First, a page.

The next pizza was topped with culatello, a type of prosciutto made from the choicest part of the pig, known for its tenderness and flavor.

Chianti Classico 1969 Riserva Ducale Ruffino showing its age but still drinking very well for a wine 50 years old.

Next we had a fried pizza, the Montagnara  topped  with  mozzarella and flavored with truffle  paste.

Roberto said he had a special pizza that he wanted us to try and it was a pizza with caviar and  avocado.  

We ended on a sweet note with fried dough sticks topped with Nutella

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Easter Lunch: Gnocchi, Lamb, Pastiera and Old Wines

A friend of ours asked Michele if she could teach her how to make potato gnocchi. Michele was happy to and since the friend and her husband were joining us for Easter dinner,

Michele told them to come early so they could make the gnocchi together.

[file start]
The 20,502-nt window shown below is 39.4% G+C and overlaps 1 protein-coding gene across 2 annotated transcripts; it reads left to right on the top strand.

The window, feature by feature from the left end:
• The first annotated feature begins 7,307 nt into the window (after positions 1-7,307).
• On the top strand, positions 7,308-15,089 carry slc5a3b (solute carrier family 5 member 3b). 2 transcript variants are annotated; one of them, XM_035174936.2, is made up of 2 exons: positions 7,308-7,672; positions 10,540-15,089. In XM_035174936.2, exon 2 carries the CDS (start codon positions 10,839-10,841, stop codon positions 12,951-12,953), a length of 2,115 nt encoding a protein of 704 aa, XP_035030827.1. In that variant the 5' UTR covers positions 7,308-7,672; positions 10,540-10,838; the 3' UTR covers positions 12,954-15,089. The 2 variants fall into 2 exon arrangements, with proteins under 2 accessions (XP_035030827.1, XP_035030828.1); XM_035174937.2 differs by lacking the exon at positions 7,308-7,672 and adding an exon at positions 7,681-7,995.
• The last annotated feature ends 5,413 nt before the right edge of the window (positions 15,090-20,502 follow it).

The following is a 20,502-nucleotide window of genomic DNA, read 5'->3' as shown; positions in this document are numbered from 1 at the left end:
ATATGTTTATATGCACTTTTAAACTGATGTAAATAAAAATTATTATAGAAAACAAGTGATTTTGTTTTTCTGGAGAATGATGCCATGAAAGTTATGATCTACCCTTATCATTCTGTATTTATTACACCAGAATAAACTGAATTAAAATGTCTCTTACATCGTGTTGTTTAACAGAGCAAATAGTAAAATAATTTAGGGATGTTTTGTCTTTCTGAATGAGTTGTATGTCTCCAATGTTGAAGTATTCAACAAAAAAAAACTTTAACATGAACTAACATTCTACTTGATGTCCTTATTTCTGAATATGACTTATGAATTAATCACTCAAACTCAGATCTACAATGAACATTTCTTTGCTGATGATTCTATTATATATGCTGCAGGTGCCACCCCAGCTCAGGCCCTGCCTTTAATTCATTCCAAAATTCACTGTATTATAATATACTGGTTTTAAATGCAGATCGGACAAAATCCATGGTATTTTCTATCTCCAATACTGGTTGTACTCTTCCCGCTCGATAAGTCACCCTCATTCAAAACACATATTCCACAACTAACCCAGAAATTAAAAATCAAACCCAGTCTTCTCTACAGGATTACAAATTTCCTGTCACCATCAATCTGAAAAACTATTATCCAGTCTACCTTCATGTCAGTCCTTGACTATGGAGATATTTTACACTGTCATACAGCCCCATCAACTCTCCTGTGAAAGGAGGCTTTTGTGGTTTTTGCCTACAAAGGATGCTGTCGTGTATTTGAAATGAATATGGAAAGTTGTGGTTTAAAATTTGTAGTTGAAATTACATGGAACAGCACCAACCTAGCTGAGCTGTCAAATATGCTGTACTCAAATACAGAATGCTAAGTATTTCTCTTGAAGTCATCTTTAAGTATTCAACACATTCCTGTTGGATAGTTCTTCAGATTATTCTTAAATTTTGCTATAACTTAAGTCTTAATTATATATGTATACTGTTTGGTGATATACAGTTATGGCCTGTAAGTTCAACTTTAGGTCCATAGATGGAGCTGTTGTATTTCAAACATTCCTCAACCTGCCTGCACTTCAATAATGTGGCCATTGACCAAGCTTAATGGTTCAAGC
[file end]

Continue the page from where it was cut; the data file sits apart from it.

Her husband suggested that since it was 2019 we should have wines from vintages ending in 9 and this sounded like a good idea.

As always, we started with Champagne:

Champagne “Brut Signature” 1989 Jaquesson & Fils While the source of their grapes remains the same, they have changed the names of their Champagnes and production methods to some extent. However I do not know have they could improve over this very impressive 30 year old Champagne. It was fantastic.

Puligny-Montrachet “Les Referts” 1989 100% Chardonnay. Domaine Etienne Sauzet The wine is aged on the lees for 10/12 months, indigenous yeast is used. Fining and filtration take place. They use 20 to 25% new oak. This is a full bodied wine, elegant and well balanced and one of the best examples of white Burgundy I have had the pleasure to drink.

The potato gnocchi turned out light and flavorful bathed as they were in a cream sauce with prosciutto, peas, roasted peppers and Parmigiano-Reggiano.

Chambolle-Musigny “Fermieres” 1989 Domaine Philippe Remy. 100% Pinot Noir. The year this wine was produced Lalou Bize-Leroy purchased the estate and incorporated its important vineyard holdings into her newly formed Domaine Leroy.

Pommard “Grand Epenots” 1979 Hubert de Monille.100% Pinot Noir. The soil is clay and limestone rich and heavy.